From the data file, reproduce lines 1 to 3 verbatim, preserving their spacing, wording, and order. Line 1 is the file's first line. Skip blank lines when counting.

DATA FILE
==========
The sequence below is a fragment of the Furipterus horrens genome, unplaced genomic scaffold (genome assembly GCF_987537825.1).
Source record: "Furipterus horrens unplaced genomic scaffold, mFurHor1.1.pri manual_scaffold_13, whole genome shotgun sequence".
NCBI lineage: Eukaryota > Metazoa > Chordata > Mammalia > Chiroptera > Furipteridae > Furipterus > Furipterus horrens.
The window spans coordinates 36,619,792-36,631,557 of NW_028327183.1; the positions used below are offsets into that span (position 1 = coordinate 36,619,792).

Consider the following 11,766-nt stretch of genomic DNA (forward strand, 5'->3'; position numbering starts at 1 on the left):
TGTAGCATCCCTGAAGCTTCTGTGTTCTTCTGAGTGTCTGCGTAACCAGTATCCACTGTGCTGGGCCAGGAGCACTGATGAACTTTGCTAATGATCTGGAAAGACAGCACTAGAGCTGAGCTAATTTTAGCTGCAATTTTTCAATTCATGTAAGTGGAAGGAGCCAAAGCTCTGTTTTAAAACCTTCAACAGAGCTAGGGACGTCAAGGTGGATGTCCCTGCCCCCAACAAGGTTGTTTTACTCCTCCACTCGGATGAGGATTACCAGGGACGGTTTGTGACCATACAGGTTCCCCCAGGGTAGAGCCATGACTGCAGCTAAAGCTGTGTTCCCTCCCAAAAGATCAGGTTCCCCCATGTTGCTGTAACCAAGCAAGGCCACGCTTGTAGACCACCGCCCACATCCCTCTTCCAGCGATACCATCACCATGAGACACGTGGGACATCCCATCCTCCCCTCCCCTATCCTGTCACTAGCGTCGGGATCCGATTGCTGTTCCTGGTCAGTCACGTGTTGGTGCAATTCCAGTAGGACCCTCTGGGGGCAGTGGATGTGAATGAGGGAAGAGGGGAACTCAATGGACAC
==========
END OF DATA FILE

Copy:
The sequence below is a fragment of the Furipterus horrens genome, unplaced genomic scaffold (genome assembly GCF_987537825.1).
Source record: "Furipterus horrens unplaced genomic scaffold, mFurHor1.1.pri manual_scaffold_13, whole genome shotgun sequence".
NCBI lineage: Eukaryota > Metazoa > Chordata > Mammalia > Chiroptera > Furipteridae > Furipterus > Furipterus horrens.